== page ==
I have been working here for more than three years now, and it is the best, most challenging, and most rewarding (although not directly in cash) job I have ever had.
We peer specialists are, in one way, pioneers for a new profession, although street-corner [outreach] workers in the early eighties did something similar—most easily described as "it takes one to know one." (Or “it takes a smuggler to catch a smuggler.") As a peer expert, I try to build bridges between the ACT team and sometimes very reluctant clients, and I represent the client’s point of view in important decisions made in the team.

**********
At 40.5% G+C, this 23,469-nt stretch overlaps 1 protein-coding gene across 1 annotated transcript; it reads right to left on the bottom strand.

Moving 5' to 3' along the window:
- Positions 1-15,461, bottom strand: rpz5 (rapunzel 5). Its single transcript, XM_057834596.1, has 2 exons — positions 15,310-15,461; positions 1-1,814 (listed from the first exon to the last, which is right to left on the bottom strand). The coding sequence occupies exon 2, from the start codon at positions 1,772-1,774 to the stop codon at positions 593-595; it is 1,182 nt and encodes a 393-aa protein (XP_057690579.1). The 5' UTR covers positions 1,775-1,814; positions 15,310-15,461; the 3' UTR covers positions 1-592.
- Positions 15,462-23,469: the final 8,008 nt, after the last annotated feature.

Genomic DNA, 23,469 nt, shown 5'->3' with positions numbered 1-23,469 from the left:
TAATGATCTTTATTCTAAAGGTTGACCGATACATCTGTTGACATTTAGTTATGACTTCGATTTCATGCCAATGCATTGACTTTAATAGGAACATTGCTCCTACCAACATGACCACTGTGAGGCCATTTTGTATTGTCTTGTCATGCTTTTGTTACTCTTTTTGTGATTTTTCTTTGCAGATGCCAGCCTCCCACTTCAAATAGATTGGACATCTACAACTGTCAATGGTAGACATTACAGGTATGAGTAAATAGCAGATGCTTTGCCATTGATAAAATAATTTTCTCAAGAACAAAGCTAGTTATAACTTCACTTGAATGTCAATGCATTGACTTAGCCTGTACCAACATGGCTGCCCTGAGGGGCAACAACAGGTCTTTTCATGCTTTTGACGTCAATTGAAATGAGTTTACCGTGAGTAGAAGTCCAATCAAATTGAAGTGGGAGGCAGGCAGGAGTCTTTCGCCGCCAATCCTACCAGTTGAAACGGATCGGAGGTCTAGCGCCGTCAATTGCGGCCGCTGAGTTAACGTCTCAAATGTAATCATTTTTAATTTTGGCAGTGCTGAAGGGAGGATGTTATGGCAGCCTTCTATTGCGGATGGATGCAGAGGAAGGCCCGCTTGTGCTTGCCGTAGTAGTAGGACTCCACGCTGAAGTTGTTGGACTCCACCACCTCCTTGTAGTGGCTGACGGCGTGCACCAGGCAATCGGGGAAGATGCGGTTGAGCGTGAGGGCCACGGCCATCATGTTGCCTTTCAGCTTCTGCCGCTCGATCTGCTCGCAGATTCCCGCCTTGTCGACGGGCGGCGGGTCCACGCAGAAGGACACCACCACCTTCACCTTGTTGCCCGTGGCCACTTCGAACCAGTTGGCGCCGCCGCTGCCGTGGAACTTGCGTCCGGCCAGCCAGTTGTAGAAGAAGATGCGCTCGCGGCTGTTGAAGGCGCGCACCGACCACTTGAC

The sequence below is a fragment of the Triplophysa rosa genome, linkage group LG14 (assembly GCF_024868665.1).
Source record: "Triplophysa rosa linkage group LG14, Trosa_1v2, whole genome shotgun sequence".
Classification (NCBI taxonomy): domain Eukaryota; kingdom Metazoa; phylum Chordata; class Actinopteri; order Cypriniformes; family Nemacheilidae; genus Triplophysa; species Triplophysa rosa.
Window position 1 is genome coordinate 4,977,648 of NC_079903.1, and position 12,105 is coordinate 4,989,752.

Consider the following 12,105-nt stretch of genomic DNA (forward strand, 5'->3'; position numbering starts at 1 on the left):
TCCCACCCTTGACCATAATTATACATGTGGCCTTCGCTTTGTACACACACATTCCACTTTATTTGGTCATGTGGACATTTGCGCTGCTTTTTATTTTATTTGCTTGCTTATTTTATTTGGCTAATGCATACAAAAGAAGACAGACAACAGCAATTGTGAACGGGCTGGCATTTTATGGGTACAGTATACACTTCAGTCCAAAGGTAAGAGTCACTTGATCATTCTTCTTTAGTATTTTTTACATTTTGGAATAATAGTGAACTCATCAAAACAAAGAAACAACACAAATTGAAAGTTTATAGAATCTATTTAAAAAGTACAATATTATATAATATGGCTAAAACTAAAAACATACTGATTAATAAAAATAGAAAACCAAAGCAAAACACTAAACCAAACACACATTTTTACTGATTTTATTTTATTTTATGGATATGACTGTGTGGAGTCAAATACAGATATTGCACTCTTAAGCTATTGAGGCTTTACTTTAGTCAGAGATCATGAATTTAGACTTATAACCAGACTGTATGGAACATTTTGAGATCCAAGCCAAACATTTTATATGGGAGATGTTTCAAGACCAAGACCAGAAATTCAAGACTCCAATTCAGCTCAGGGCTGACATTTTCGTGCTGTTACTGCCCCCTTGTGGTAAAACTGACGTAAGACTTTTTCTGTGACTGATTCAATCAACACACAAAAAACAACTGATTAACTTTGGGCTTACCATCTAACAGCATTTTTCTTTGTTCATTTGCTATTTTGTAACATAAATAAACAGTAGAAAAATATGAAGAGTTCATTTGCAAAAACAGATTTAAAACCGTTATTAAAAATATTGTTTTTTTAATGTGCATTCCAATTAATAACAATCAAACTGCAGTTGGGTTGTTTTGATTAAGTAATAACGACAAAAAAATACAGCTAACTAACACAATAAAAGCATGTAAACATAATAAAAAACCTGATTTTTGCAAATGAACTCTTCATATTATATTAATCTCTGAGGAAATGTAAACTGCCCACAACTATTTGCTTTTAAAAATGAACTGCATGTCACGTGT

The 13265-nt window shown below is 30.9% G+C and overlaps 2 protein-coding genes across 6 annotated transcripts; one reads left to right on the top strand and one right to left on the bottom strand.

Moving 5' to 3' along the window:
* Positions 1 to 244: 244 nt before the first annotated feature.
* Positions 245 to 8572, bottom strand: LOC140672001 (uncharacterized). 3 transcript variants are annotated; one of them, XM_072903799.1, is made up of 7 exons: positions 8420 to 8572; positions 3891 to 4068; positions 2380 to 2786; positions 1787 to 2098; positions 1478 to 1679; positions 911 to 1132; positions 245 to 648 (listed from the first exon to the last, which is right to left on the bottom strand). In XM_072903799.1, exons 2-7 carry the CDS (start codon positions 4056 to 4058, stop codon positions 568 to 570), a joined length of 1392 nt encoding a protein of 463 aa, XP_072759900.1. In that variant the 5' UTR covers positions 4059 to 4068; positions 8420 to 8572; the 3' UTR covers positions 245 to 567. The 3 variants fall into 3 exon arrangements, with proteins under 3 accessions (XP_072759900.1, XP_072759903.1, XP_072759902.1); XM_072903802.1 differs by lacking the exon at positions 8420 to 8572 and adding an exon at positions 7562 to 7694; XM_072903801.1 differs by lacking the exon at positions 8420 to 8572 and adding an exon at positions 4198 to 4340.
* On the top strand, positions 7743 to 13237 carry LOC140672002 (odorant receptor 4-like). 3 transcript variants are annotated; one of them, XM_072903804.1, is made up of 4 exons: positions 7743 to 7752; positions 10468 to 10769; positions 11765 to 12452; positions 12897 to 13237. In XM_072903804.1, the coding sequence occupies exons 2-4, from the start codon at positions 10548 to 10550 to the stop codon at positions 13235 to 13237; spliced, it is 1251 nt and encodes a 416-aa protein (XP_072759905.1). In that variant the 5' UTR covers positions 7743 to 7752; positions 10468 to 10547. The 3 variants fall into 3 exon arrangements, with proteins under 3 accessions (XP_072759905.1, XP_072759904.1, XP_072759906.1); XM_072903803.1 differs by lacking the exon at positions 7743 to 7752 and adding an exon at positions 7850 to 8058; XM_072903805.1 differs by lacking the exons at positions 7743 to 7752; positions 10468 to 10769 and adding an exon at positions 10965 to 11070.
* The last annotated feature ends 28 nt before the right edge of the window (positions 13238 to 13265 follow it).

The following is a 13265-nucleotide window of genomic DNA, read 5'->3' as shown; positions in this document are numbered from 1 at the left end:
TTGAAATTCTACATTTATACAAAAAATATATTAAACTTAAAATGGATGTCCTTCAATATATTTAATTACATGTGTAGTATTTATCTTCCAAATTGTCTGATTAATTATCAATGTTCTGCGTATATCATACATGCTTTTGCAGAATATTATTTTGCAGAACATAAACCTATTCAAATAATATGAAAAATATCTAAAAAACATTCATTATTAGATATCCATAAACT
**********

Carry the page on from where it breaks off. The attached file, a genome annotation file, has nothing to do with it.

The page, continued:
In short (some of you might have heard this one before), taking into account the cost of being more than six years admitted and housed and the cost of medication and self-medication (I have struggled with tobacco, marijuana, cocaine, alcohol, and gambling addictions), I dare to state that I have the most expensive education for this job among my team members. And to qualify for this job didn’t come easy and certainly not cheap.
I am open to questions.